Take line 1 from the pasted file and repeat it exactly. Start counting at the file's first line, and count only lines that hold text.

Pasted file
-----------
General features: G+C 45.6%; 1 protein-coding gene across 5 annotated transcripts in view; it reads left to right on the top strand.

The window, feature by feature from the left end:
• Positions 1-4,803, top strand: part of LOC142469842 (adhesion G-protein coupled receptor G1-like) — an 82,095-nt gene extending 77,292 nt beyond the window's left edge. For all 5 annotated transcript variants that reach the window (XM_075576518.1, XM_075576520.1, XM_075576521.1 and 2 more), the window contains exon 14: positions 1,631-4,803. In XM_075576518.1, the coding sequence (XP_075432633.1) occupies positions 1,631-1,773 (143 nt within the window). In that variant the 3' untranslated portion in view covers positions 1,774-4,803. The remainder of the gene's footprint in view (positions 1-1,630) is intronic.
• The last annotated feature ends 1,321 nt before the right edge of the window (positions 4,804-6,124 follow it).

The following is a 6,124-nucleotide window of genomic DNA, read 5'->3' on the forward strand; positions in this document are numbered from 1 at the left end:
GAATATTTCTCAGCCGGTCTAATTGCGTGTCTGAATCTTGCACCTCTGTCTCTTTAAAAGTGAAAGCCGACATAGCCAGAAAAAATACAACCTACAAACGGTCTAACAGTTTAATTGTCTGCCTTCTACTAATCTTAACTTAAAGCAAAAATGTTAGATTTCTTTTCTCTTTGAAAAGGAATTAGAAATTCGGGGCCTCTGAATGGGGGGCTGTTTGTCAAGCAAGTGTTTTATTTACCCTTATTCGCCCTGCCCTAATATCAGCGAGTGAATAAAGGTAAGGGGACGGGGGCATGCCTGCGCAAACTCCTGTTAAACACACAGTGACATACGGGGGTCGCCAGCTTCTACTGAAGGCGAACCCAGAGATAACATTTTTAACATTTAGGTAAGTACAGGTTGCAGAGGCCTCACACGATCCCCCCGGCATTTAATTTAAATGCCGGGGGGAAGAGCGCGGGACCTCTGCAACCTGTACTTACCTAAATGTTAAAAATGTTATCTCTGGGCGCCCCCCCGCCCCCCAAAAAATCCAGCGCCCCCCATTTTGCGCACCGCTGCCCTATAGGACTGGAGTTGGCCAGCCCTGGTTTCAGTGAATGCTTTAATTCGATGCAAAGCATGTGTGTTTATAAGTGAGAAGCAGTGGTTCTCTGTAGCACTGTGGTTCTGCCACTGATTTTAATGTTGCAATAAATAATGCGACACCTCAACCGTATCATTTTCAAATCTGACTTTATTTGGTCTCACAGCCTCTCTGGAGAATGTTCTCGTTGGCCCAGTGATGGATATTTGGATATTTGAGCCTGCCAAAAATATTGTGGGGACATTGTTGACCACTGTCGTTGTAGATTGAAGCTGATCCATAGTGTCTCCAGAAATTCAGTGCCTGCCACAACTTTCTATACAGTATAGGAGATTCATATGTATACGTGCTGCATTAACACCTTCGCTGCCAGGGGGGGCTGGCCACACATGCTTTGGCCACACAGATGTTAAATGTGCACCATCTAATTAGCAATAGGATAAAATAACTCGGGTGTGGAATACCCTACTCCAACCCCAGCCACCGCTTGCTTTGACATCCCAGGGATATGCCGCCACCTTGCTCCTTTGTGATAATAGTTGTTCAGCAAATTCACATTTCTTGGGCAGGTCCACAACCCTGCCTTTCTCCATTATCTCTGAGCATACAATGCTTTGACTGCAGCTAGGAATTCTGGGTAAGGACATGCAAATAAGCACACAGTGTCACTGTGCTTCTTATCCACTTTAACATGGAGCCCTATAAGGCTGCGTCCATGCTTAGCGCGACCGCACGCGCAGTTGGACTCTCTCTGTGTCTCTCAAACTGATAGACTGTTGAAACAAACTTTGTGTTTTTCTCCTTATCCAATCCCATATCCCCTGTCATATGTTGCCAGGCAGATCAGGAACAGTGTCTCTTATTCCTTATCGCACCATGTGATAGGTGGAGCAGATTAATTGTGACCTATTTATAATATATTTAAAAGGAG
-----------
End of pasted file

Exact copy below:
General features: G+C 45.6%; 1 protein-coding gene across 5 annotated transcripts in view; it reads left to right on the top strand.